Guide for Authors
Read the guide before you start writing an article and again before you submit the draft. The more work you do to follow the guide, the easier it is for us to publish your work. The harder you make the editors work, the less likely you will see your writing in TPR soon.
Once you submit your article, the editors decide whether or not the topic would be a good fit for The Perl Review. If they accept the article, you will be asked to submit a draft which will be sent to the technical editors. Once an article passes the technical review, it may be assigned an editor who will work with you to prepare it for publication. If you make sufficient progress, the article may be scheduled for publication. You should start this process as soon as possible since it may take you a couple of months to go through all the steps. See the submission deadlines.
- The Elements of Style provide guidelines for simple and effective writing.
- Bugs in Writing has a lot of simple wisdom about when to use which words where.
- Use the active voice. These resources may help you use the active voice.
- Use the first person singular ( "I" instead of "we" or "you" ).
- Do not carry on a conversation with the reader. Talk about yourself, not the reader. This is your chance to shine!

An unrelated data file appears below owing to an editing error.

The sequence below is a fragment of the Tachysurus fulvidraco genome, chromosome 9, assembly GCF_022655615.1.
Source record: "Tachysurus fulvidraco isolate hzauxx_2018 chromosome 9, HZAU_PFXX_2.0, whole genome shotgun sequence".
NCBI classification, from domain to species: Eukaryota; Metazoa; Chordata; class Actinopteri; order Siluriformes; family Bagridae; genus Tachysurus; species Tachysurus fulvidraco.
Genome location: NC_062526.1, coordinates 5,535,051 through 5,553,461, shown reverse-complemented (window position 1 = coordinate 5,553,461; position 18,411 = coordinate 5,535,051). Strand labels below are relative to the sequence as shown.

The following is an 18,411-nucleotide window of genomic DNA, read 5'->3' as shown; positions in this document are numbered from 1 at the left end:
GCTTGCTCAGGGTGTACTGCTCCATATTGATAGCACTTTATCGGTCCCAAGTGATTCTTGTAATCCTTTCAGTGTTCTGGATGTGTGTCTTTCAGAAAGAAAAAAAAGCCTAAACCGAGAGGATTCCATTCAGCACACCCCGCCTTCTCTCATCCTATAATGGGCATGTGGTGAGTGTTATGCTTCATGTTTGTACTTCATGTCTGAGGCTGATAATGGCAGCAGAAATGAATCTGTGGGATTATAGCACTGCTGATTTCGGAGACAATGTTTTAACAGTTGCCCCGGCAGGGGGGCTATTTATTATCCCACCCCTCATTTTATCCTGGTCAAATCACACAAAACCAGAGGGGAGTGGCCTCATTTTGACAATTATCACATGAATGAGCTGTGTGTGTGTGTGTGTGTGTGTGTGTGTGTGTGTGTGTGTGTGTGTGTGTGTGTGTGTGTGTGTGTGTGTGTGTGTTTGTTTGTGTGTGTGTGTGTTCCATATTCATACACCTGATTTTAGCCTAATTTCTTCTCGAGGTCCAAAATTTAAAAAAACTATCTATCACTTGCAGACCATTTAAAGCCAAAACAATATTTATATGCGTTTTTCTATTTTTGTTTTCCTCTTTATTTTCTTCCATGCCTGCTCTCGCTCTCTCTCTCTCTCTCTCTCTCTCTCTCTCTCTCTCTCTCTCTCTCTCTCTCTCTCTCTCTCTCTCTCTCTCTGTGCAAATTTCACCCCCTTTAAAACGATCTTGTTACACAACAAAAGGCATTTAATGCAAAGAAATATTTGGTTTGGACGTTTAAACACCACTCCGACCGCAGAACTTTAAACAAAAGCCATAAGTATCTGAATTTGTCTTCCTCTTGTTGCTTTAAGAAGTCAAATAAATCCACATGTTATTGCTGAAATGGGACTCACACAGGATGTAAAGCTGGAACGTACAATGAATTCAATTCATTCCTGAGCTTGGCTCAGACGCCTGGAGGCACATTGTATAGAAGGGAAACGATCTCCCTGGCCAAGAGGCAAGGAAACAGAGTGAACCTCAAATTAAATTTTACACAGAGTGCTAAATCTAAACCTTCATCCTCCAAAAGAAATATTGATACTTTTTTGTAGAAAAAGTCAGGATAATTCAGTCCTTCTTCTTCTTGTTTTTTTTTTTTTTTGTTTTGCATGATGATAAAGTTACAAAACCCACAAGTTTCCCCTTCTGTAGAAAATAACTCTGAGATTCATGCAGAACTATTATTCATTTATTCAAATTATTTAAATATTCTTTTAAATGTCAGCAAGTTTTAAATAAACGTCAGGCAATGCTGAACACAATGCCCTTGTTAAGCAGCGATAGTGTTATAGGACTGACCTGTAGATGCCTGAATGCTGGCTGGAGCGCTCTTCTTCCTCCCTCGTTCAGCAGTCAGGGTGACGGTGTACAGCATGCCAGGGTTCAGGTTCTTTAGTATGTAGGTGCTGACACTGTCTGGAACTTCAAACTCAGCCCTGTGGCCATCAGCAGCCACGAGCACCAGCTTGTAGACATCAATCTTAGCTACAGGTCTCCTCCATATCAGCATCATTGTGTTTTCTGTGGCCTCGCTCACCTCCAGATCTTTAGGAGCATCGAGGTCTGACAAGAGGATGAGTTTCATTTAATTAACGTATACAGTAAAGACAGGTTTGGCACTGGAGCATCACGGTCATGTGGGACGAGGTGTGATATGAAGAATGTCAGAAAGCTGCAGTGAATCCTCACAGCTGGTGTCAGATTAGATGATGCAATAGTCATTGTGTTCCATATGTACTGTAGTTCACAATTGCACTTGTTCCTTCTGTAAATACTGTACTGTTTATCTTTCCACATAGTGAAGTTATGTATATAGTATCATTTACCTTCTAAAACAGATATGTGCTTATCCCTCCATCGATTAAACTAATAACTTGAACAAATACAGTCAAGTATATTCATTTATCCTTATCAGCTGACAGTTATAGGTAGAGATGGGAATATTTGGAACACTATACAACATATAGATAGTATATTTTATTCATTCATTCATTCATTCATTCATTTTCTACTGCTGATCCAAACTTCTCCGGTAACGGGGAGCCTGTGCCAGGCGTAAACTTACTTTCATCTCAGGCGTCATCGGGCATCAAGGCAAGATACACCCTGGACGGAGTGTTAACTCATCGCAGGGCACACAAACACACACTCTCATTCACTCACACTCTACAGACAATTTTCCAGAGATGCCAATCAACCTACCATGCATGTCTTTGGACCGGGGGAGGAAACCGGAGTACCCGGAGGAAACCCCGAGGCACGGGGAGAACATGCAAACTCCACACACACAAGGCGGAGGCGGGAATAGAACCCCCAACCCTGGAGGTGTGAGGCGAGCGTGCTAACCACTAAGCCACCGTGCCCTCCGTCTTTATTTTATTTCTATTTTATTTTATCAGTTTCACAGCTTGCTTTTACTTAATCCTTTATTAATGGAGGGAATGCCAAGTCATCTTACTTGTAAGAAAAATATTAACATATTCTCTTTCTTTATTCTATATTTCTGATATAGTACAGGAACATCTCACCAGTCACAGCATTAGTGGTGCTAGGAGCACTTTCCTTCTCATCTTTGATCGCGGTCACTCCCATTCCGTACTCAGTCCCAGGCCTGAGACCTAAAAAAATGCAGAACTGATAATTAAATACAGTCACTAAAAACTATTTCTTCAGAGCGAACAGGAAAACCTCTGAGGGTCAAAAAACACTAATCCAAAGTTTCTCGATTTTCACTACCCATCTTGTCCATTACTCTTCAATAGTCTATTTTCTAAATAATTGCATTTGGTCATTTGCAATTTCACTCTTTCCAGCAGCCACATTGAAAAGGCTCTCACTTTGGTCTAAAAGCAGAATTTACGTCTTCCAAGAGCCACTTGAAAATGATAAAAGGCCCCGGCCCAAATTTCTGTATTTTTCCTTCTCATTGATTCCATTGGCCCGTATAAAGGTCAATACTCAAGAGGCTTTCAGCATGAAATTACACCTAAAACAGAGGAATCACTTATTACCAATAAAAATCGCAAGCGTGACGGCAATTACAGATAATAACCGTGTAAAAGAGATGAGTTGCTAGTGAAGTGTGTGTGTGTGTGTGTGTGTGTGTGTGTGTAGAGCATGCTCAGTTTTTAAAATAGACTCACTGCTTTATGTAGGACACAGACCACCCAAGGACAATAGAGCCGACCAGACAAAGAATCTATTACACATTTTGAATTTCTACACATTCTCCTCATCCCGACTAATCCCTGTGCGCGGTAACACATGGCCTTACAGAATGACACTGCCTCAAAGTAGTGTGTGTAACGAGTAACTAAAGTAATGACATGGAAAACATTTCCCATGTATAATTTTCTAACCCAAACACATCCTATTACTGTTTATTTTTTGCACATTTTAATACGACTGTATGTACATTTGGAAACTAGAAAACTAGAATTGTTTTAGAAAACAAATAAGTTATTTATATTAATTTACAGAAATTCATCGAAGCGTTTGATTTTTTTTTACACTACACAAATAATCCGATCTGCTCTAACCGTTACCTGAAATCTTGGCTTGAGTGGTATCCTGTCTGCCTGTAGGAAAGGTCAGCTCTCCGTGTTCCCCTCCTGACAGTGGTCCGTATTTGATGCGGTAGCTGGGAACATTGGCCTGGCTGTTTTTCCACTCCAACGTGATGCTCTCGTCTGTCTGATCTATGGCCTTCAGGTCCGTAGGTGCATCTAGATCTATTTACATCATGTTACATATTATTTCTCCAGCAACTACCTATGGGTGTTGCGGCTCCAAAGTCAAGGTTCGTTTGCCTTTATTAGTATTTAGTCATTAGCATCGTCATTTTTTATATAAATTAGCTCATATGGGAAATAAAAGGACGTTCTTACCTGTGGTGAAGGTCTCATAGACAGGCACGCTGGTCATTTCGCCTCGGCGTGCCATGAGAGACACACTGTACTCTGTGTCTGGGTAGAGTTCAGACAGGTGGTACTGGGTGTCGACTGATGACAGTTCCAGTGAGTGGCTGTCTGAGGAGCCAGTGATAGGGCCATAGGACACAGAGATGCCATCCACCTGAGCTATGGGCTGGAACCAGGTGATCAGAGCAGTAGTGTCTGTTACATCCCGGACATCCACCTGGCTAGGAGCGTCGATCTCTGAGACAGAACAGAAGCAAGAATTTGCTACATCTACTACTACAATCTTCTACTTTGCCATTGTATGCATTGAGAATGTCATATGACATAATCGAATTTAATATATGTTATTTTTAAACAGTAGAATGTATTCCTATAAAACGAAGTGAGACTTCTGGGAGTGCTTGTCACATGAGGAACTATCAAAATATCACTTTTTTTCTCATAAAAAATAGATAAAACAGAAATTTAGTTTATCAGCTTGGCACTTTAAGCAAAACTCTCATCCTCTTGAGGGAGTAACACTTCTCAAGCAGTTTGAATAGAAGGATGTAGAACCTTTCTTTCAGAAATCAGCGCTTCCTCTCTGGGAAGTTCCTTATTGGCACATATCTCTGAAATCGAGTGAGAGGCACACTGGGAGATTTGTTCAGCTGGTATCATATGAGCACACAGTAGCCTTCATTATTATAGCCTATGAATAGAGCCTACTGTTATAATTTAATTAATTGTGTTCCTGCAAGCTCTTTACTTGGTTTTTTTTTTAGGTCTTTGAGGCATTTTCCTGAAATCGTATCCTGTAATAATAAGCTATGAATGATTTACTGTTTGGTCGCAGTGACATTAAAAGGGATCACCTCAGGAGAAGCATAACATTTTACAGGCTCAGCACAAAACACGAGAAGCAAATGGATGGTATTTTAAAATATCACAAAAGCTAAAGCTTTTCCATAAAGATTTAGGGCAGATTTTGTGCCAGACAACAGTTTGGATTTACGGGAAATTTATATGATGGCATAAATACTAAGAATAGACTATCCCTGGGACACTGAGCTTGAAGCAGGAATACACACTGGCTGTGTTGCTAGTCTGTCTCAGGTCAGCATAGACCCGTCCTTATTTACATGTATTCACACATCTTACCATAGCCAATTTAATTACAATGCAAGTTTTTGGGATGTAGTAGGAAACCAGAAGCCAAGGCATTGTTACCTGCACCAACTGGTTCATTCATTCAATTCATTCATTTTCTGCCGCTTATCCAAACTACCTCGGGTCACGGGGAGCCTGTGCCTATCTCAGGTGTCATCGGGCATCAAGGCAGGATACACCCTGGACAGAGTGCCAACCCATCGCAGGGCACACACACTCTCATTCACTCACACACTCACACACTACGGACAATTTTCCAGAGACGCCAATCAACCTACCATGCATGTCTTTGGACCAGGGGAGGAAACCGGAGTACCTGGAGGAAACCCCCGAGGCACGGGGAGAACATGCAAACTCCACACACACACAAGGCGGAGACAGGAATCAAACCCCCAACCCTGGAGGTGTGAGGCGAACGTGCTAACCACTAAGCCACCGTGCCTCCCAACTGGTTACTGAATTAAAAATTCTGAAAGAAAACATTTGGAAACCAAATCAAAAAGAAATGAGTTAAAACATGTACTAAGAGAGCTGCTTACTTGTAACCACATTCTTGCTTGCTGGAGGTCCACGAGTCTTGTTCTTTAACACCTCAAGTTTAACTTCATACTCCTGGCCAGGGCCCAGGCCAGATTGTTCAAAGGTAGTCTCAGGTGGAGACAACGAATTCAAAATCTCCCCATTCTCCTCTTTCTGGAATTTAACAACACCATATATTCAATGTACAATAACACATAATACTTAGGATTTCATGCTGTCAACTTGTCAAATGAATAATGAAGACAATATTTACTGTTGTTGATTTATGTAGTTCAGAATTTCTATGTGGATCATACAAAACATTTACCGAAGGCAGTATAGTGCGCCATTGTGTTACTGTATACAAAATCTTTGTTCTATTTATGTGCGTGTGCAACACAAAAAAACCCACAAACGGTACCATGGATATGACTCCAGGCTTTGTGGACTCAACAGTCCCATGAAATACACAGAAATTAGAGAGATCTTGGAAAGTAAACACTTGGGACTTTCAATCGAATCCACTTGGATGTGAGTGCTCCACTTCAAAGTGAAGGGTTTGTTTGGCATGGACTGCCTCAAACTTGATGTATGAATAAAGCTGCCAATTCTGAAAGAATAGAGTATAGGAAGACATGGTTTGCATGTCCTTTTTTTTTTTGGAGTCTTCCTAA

- When you talk about yourself, use the first person singular unless you have a co-author.
- Code is never straightforward. Always explain the code in the prose. If you use phrases like "obvious" or "straightforward" you are doing it wrong.
Your article should have something for everyone, although we do not specify how much. Consider three main audiences: beginner, intermediate, and wizard Perl programmers. Choose a main audience, and try to add something for the other two.
Write as much as you need to, but not less or more. You should try to give the user everything that they need to know about the topic without assuming too much about their previous experience.
Your article should cover more than just the mechanics of Perl. For example, instead of writing an article which demonstrates a module, discuss the motivation for the module, how it makes life better, and why it is better than its alternatives. Previously published articles provide the best guide to what we look for.
We would like to work with plain text, but we can accept almost anything that you would like to send us. If you have a question about a particular format, please ask us first